One of the hardest choices to make as an indie author is how to price your books, at least it was (and is) for me. Why? Because it is so hard to see whether your pricing strategy is helping or hurting you amongst the many other variables that might be impacting sales. I’ve read tons of advice from luminaries in the field, and most of it conflicts. Price your books at 99 cents. Price your books at their level of quality. Price your books to undercut major house but high enough to keep 70% margins.

Some of my pricing on Amazon, on the date I wrote this post

I tried all of it, and I tried my best to figure out the correlation between the prices of my indie books and their sales. Here’s what I have for you as a result, after a year of experimentation.

First, my original strategy: I priced my print and ebooks too high. I wanted to send a message of quality, while still undercutting the major houses in acknowledgement that they had many layers of middlemen (and women) to be paid from their results.

For my print books, I priced my 40,000-word nonfiction books at $12.95 and my 83,000-word debut “women’s fiction mystery” (my own made-up genre, which is your prerogative in indie publishing) novel at $18.95. My thinking was that I wanted to leave room for a decent margin for myself and for booksellers, as we not only do consignment at SkipJack Publishing, but we also have chain distribution through Hastings Entertainment at its 130+ stores nationwide, and regional chain distribution with Barnes & Noble. We publish on both CreateSpace/Amazon and on Lightning Source/Ingram for print on demand (LSI gets us in with the brick and mortar stores, CS is optimal for Amazon sales).

To get specific, this left me a margin of about $3 per book through distribution on LSI and of $4 to $5 per book through CS. Those are great margins, as long as you can achieve volume.

Here’s where attributing correlation is difficult. My sales were really pretty darn good for an indie, especially at brick and mortar stores. However, we felt like our assertive promotion and marketing strategy pushed people into the stores who were primed to buy. We did not feel like we were getting the “browser” buyer who was looking for cheaper books.

So we changed strategy for print book pricing, and we’ll see in six months how that works out for us. We’ve moved or prices down to the point where our margins on our print books will be $2 on CS and $1 on LSI. Specifically, we reduced our nonfiction to $10.95 and our seasoned fiction to $12.95. We still plan to debut novels at a minimum of $14.95. However, in e-commerce, all of the books will now be less than $10. It’s our educated guess that $10 is an important price point online. The prices will be over $10 in bookstores, but we can’t do anything about that with print on demand (if someone knows differently, I’m all ears) because our print cost won’t allow us to break even, otherwise.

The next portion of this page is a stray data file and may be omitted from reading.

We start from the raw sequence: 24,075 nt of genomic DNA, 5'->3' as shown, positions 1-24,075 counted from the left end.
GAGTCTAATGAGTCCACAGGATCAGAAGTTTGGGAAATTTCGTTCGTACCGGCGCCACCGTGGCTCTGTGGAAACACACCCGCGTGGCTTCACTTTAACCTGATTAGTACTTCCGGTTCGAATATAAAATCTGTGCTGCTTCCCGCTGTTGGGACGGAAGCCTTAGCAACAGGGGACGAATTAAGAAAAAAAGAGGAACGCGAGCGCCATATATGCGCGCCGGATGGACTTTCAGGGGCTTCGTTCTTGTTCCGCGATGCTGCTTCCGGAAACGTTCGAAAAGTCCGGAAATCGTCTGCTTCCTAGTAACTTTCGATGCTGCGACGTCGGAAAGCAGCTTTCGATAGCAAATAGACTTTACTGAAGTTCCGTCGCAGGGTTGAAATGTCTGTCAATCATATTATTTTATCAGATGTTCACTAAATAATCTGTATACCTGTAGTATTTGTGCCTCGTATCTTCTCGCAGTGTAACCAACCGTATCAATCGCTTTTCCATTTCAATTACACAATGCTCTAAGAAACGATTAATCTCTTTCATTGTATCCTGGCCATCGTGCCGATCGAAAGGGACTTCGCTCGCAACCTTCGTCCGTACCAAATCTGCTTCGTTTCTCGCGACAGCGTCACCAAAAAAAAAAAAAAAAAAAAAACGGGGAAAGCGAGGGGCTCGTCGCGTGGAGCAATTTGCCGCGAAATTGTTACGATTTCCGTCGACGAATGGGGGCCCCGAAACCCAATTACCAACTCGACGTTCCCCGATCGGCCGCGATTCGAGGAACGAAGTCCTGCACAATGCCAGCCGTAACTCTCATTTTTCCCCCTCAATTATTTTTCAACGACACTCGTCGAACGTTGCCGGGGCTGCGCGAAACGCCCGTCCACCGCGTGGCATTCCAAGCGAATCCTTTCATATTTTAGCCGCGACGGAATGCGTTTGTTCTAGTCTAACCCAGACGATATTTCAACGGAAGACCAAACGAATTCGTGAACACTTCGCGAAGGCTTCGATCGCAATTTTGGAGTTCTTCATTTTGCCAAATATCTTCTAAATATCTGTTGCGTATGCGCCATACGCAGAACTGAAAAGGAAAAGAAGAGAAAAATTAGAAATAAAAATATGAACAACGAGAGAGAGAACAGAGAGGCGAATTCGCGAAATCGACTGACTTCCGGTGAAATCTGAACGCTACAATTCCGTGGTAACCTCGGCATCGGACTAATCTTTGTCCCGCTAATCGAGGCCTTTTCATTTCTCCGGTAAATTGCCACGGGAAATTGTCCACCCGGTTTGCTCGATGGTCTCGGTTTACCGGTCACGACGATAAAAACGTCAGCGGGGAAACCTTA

We are watching for a significant impact on the volume of print books sales. Wish us luck!

For my ebooks, I priced my 40,000-word nonfiction books at $3.99 and my 83,000-word debut “women’s fiction mystery” at $7.99. It was quickly clear that, even with an uber-successful KDP Select Free run at number one and 33,000+ downloads (and the resulting time I spent after on the bestsellers rankings), $7.99 was too much for debut indie fiction. I marked it down to $5.99. Then $4.99. Finally, $3.99. And I think at $3.99 I’ve found the right cost for our strategy, which is to earn the 70% Amazon margin and take a stand on quality. I think $2.99 or $3.99 is good pricing for this strategy, depending on the length of your book and genre. When my new novel comes out, however, I’ll price the old release at 99 cents, and I’ll price the 2nd book/new release at $3.99. This way I can work both volume and quality strategies at once.

The nonfiction, while never high volume sellers, seemed less impacted by price than the novel. Their sales seemed steady whether I priced them at $3.99, $2.99, or $1.99, all of which I tried. I ultimately settled on $2.99, mostly because they are half the length of my fiction. I will be leaving them at this price.

One concern we have is that our ebook pricing not be so low that it negatively impacts brick and mortar book sellers. This is the other key factor (in addition to pricing at a perceived “quality” price and taking advantage of 70% royalties) that led us to stick with $3.99 for the novel. While it is still significantly less than the print book price, it’s not a “steal,” and, for people that prefer print, they can still justify spending more. We find that there is a real divide between those that prefer print versus those that prefer ebook, although of course there are those in the middle who buy both. If you’re not worrying about brick and mortar stores, you may be more inclined to pursue the 99 cent strategy.

A few additional things to keep in mind: Amazon will always match the lowest price on the web, so be careful. Also, this price matching results in some complex strategy when you’re publishing print on demand on both CS and LSI. For a good article on this, click here.

Stay tuned over the next six months as we toggle our prices further and share the results, especially as we look to see what impact our 60-city Saving Grace summer book tour and the release of my next book in the Katie & Annalise series and my (shh, don’t tell yet) book on indie publishing will have on sales.

Good luck!

Pamela

Pamela Fagan Hutchins is an employment attorney and workplace investigator by day who writes award-winning and bestselling mysterious women’s fiction (Saving Grace) and relationship humor (How to Screw Up Your Kids) by night. She also leaps medium-tall buildings in a single bound, if she gets a good running start.

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